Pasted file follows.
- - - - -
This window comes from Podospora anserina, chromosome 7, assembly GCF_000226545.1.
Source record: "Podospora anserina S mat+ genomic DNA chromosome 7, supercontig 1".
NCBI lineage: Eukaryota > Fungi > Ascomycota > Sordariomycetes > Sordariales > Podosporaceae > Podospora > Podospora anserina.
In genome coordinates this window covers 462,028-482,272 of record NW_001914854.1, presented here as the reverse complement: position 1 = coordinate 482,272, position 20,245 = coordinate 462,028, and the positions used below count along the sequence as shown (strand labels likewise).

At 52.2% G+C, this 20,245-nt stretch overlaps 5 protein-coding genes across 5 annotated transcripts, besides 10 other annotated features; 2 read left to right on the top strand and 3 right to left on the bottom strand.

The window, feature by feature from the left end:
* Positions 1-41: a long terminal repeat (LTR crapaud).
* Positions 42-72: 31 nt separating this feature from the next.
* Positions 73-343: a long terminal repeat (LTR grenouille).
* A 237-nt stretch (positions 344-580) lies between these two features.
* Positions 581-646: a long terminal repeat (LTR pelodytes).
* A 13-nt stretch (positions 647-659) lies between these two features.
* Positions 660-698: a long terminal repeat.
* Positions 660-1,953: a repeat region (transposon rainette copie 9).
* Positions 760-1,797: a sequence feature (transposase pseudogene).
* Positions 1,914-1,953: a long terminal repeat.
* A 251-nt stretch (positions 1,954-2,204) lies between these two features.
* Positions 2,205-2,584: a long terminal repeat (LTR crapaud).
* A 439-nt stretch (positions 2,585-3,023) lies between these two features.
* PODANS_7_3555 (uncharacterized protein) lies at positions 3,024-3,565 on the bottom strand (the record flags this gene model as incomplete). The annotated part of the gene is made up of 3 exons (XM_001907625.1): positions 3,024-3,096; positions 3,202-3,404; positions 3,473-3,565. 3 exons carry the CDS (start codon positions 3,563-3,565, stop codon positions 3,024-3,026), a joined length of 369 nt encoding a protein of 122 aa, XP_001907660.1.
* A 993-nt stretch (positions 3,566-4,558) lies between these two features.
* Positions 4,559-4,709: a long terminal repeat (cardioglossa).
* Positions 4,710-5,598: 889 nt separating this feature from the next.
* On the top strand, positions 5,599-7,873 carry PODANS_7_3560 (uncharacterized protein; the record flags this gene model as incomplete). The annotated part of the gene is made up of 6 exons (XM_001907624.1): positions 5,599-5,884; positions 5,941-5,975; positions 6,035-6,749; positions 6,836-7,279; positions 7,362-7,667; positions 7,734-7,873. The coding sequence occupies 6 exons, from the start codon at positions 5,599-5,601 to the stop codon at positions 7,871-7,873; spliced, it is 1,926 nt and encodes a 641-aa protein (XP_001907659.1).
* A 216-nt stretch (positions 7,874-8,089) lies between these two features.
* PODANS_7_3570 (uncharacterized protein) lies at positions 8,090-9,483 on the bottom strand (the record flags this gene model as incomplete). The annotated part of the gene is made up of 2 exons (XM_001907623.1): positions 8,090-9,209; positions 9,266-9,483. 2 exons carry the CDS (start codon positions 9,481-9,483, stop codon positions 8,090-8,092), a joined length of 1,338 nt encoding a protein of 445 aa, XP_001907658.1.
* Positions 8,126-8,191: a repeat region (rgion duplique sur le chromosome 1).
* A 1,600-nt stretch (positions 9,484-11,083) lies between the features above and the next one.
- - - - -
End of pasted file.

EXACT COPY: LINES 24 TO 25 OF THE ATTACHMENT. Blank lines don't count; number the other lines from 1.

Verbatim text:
* On the top strand, positions 5,599-7,873 carry PODANS_7_3560 (uncharacterized protein; the record flags this gene model as incomplete). The annotated part of the gene is made up of 6 exons (XM_001907624.1): positions 5,599-5,884; positions 5,941-5,975; positions 6,035-6,749; positions 6,836-7,279; positions 7,362-7,667; positions 7,734-7,873. The coding sequence occupies 6 exons, from the start codon at positions 5,599-5,601 to the stop codon at positions 7,871-7,873; spliced, it is 1,926 nt and encodes a 641-aa protein (XP_001907659.1).
* A 216-nt stretch (positions 7,874-8,089) lies between these two features.